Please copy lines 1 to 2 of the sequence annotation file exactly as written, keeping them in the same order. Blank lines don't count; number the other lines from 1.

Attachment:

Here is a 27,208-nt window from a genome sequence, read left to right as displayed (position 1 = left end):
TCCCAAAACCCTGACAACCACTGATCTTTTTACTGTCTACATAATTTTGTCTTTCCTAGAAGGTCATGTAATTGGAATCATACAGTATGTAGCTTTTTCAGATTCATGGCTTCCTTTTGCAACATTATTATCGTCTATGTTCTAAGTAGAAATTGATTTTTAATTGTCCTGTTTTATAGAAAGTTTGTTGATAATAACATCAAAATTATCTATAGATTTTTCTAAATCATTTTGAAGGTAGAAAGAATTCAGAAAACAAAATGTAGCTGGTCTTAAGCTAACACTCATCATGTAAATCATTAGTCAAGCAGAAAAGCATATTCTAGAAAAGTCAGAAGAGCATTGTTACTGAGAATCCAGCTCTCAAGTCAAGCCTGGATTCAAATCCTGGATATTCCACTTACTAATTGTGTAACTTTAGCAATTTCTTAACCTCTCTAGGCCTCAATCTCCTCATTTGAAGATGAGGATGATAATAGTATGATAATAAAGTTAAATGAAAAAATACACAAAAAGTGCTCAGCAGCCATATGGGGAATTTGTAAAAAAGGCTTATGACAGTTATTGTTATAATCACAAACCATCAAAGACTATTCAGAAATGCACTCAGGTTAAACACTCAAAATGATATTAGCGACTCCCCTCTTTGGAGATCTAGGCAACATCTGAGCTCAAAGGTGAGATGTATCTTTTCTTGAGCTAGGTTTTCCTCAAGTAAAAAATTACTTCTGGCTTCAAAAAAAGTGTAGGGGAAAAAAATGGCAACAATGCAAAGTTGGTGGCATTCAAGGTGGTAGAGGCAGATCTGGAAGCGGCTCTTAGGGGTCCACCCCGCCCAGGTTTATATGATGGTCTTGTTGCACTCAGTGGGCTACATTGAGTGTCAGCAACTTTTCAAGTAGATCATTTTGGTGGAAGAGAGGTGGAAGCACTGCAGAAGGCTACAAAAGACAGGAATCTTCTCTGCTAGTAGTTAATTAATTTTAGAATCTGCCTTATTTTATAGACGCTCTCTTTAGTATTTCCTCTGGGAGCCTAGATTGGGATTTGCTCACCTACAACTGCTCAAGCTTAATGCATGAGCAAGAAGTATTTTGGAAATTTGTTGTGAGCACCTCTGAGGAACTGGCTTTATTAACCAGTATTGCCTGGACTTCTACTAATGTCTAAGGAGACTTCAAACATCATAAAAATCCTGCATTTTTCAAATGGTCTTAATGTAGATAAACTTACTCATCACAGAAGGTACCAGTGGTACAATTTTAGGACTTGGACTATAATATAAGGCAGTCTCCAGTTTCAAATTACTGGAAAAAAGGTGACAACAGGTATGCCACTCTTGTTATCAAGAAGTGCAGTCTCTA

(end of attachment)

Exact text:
Here is a 27,208-nt window from a genome sequence, read left to right as displayed (position 1 = left end):
TCCCAAAACCCTGACAACCACTGATCTTTTTACTGTCTACATAATTTTGTCTTTCCTAGAAGGTCATGTAATTGGAATCATACAGTATGTAGCTTTTTCAGATTCATGGCTTCCTTTTGCAACATTATTATCGTCTATGTTCTAAGTAGAAATTGATTTTTAATTGTCCTGTTTTATAGAAAGTTTGTTGATAATAACATCAAAATTATCTATAGATTTTTCTAAATCATTTTGAAGGTAGAAAGAATTCAGAAAACAAAATGTAGCTGGTCTTAAGCTAACACTCATCATGTAAATCATTAGTCAAGCAGAAAAGCATATTCTAGAAAAGTCAGAAGAGCATTGTTACTGAGAATCCAGCTCTCAAGTCAAGCCTGGATTCAAATCCTGGATATTCCACTTACTAATTGTGTAACTTTAGCAATTTCTTAACCTCTCTAGGCCTCAATCTCCTCATTTGAAGATGAGGATGATAATAGTATGATAATAAAGTTAAATGAAAAAATACACAAAAAGTGCTCAGCAGCCATATGGGGAATTTGTAAAAAAGGCTTATGACAGTTATTGTTATAATCACAAACCATCAAAGACTATTCAGAAATGCACTCAGGTTAAACACTCAAAATGATATTAGCGACTCCCCTCTTTGGAGATCTAGGCAACATCTGAGCTCAAAGGTGAGATGTATCTTTTCTTGAGCTAGGTTTTCCTCAAGTAAAAAATTACTTCTGGCTTCAAAAAAAGTGTAGGGGAAAAAAATGGCAACAATGCAAAGTTGGTGGCATTCAAGGTGGTAGAGGCAGATCTGGAAGCGGCTCTTAGGGGTCCACCCCGCCCAGGTTTATATGATGGTCTTGTTGCACTCAGTGGGCTACATTGAGTGTCAGCAACTTTTCAAGTAGATCATTTTGGTGGAAGAGAGGTGGAAGCACTGCAGAAGGCTACAAAAGACAGGAATCTTCTCTGCTAGTAGTTAATTAATTTTAGAATCTGCCTTATTTTATAGACGCTCTCTTTAGTATTTCCTCTGGGAGCCTAGATTGGGATTTGCTCACCTACAACTGCTCAAGCTTAATGCATGAGCAAGAAGTATTTTGGAAATTTGTTGTGAGCACCTCTGAGGAACTGGCTTTATTAACCAGTATTGCCTGGACTTCTACTAATGTCTAAGGAGACTTCAAACATCATAAAAATCCTGCATTTTTCAAATGGTCTTAATGTAGATAAACTTACTCATCACAGAAGGTACCAGTGGTACAATTTTAGGACTTGGACTATAATATAAGGCAGTCTCCAGTTTCAAATTACTGGAAAAAAGGTGACAACAGGTATGCCACTCTTGTTATCAAGAAGTGCAGTCTCTA